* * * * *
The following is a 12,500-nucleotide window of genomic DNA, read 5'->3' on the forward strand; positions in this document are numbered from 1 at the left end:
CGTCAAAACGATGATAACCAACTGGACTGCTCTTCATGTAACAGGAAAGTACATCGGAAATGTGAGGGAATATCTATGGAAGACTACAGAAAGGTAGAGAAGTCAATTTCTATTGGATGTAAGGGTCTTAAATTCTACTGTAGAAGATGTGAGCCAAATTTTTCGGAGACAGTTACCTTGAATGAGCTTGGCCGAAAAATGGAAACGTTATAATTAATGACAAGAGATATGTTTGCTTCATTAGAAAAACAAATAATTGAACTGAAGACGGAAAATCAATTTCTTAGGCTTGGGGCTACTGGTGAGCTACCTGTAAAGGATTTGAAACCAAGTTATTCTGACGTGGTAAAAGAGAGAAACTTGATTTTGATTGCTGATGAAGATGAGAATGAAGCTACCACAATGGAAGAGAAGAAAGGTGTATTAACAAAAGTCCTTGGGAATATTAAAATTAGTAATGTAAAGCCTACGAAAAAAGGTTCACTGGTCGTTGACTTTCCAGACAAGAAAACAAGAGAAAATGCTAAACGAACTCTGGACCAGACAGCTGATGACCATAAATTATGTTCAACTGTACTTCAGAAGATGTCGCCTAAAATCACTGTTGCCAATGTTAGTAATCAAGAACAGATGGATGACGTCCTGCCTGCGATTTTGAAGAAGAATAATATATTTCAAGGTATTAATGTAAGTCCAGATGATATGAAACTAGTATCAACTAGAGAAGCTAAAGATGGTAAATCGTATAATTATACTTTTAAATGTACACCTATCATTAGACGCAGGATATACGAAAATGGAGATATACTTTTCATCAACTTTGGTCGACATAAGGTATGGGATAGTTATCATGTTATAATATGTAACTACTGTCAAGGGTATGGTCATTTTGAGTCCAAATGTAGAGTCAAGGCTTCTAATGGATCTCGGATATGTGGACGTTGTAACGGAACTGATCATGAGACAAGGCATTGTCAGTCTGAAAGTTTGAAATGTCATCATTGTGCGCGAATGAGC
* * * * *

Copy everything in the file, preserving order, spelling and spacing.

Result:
The following is a 12,500-nucleotide window of genomic DNA, read 5'->3' on the forward strand; positions in this document are numbered from 1 at the left end:
CGTCAAAACGATGATAACCAACTGGACTGCTCTTCATGTAACAGGAAAGTACATCGGAAATGTGAGGGAATATCTATGGAAGACTACAGAAAGGTAGAGAAGTCAATTTCTATTGGATGTAAGGGTCTTAAATTCTACTGTAGAAGATGTGAGCCAAATTTTTCGGAGACAGTTACCTTGAATGAGCTTGGCCGAAAAATGGAAACGTTATAATTAATGACAAGAGATATGTTTGCTTCATTAGAAAAACAAATAATTGAACTGAAGACGGAAAATCAATTTCTTAGGCTTGGGGCTACTGGTGAGCTACCTGTAAAGGATTTGAAACCAAGTTATTCTGACGTGGTAAAAGAGAGAAACTTGATTTTGATTGCTGATGAAGATGAGAATGAAGCTACCACAATGGAAGAGAAGAAAGGTGTATTAACAAAAGTCCTTGGGAATATTAAAATTAGTAATGTAAAGCCTACGAAAAAAGGTTCACTGGTCGTTGACTTTCCAGACAAGAAAACAAGAGAAAATGCTAAACGAACTCTGGACCAGACAGCTGATGACCATAAATTATGTTCAACTGTACTTCAGAAGATGTCGCCTAAAATCACTGTTGCCAATGTTAGTAATCAAGAACAGATGGATGACGTCCTGCCTGCGATTTTGAAGAAGAATAATATATTTCAAGGTATTAATGTAAGTCCAGATGATATGAAACTAGTATCAACTAGAGAAGCTAAAGATGGTAAATCGTATAATTATACTTTTAAATGTACACCTATCATTAGACGCAGGATATACGAAAATGGAGATATACTTTTCATCAACTTTGGTCGACATAAGGTATGGGATAGTTATCATGTTATAATATGTAACTACTGTCAAGGGTATGGTCATTTTGAGTCCAAATGTAGAGTCAAGGCTTCTAATGGATCTCGGATATGTGGACGTTGTAACGGAACTGATCATGAGACAAGGCATTGTCAGTCTGAAAGTTTGAAATGTCATCATTGTGCGCGAATGAGC